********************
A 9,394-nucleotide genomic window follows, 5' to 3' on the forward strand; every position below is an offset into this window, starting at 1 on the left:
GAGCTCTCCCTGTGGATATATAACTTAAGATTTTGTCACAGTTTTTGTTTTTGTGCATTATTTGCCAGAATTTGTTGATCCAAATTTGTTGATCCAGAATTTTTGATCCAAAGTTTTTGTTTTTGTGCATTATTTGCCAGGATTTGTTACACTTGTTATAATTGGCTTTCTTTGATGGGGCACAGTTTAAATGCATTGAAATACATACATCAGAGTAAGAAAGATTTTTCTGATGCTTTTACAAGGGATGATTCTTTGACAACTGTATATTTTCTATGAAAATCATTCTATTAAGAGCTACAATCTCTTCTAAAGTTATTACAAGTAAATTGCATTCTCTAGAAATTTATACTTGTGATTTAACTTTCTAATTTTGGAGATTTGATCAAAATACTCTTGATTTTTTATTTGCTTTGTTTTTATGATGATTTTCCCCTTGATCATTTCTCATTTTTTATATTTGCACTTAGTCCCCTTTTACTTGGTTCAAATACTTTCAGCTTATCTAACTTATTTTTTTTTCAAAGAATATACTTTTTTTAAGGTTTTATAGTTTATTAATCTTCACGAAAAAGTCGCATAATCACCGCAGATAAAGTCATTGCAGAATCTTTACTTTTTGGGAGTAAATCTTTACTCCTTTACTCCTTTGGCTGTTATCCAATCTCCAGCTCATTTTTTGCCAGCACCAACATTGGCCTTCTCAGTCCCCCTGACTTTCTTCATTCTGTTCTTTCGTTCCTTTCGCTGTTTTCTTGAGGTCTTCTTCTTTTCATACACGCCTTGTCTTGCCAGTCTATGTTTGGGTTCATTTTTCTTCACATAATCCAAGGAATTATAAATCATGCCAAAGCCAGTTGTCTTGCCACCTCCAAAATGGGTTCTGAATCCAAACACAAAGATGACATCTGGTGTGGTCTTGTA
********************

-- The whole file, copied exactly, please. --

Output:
A 9,394-nucleotide genomic window follows, 5' to 3' on the forward strand; every position below is an offset into this window, starting at 1 on the left:
GAGCTCTCCCTGTGGATATATAACTTAAGATTTTGTCACAGTTTTTGTTTTTGTGCATTATTTGCCAGAATTTGTTGATCCAAATTTGTTGATCCAGAATTTTTGATCCAAAGTTTTTGTTTTTGTGCATTATTTGCCAGGATTTGTTACACTTGTTATAATTGGCTTTCTTTGATGGGGCACAGTTTAAATGCATTGAAATACATACATCAGAGTAAGAAAGATTTTTCTGATGCTTTTACAAGGGATGATTCTTTGACAACTGTATATTTTCTATGAAAATCATTCTATTAAGAGCTACAATCTCTTCTAAAGTTATTACAAGTAAATTGCATTCTCTAGAAATTTATACTTGTGATTTAACTTTCTAATTTTGGAGATTTGATCAAAATACTCTTGATTTTTTATTTGCTTTGTTTTTATGATGATTTTCCCCTTGATCATTTCTCATTTTTTATATTTGCACTTAGTCCCCTTTTACTTGGTTCAAATACTTTCAGCTTATCTAACTTATTTTTTTTTCAAAGAATATACTTTTTTTAAGGTTTTATAGTTTATTAATCTTCACGAAAAAGTCGCATAATCACCGCAGATAAAGTCATTGCAGAATCTTTACTTTTTGGGAGTAAATCTTTACTCCTTTACTCCTTTGGCTGTTATCCAATCTCCAGCTCATTTTTTGCCAGCACCAACATTGGCCTTCTCAGTCCCCCTGACTTTCTTCATTCTGTTCTTTCGTTCCTTTCGCTGTTTTCTTGAGGTCTTCTTCTTTTCATACACGCCTTGTCTTGCCAGTCTATGTTTGGGTTCATTTTTCTTCACATAATCCAAGGAATTATAAATCATGCCAAAGCCAGTTGTCTTGCCACCTCCAAAATGGGTTCTGAATCCAAACACAAAGATGACATCTGGTGTGGTCTTGTA